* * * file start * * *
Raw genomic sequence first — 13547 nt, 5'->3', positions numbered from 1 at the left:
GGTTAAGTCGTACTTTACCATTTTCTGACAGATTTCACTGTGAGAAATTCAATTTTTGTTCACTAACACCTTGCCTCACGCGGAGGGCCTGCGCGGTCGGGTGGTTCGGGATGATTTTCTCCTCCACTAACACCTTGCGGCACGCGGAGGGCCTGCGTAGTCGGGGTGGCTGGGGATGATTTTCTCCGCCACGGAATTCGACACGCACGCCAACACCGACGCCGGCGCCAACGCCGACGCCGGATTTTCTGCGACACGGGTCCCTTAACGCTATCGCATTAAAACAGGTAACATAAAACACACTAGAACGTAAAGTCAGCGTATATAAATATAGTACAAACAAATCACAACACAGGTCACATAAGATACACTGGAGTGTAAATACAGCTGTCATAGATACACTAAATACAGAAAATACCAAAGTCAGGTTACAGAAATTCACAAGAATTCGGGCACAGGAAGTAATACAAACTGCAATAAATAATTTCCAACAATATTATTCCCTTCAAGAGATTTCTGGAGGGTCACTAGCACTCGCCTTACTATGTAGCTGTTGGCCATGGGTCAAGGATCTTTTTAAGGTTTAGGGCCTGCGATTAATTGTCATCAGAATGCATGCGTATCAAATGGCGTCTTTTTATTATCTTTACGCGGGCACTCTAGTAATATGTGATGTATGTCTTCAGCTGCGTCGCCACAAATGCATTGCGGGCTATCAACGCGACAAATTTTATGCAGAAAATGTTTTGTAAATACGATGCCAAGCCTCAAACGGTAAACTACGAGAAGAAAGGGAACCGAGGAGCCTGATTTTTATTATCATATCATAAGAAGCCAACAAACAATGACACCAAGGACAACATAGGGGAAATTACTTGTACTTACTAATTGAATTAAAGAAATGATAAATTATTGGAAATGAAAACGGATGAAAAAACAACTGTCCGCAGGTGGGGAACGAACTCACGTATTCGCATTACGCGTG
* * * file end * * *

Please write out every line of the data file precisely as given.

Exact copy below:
Raw genomic sequence first — 13547 nt, 5'->3', positions numbered from 1 at the left:
GGTTAAGTCGTACTTTACCATTTTCTGACAGATTTCACTGTGAGAAATTCAATTTTTGTTCACTAACACCTTGCCTCACGCGGAGGGCCTGCGCGGTCGGGTGGTTCGGGATGATTTTCTCCTCCACTAACACCTTGCGGCACGCGGAGGGCCTGCGTAGTCGGGGTGGCTGGGGATGATTTTCTCCGCCACGGAATTCGACACGCACGCCAACACCGACGCCGGCGCCAACGCCGACGCCGGATTTTCTGCGACACGGGTCCCTTAACGCTATCGCATTAAAACAGGTAACATAAAACACACTAGAACGTAAAGTCAGCGTATATAAATATAGTACAAACAAATCACAACACAGGTCACATAAGATACACTGGAGTGTAAATACAGCTGTCATAGATACACTAAATACAGAAAATACCAAAGTCAGGTTACAGAAATTCACAAGAATTCGGGCACAGGAAGTAATACAAACTGCAATAAATAATTTCCAACAATATTATTCCCTTCAAGAGATTTCTGGAGGGTCACTAGCACTCGCCTTACTATGTAGCTGTTGGCCATGGGTCAAGGATCTTTTTAAGGTTTAGGGCCTGCGATTAATTGTCATCAGAATGCATGCGTATCAAATGGCGTCTTTTTATTATCTTTACGCGGGCACTCTAGTAATATGTGATGTATGTCTTCAGCTGCGTCGCCACAAATGCATTGCGGGCTATCAACGCGACAAATTTTATGCAGAAAATGTTTTGTAAATACGATGCCAAGCCTCAAACGGTAAACTACGAGAAGAAAGGGAACCGAGGAGCCTGATTTTTATTATCATATCATAAGAAGCCAACAAACAATGACACCAAGGACAACATAGGGGAAATTACTTGTACTTACTAATTGAATTAAAGAAATGATAAATTATTGGAAATGAAAACGGATGAAAAAACAACTGTCCGCAGGTGGGGAACGAACTCACGTATTCGCATTACGCGTG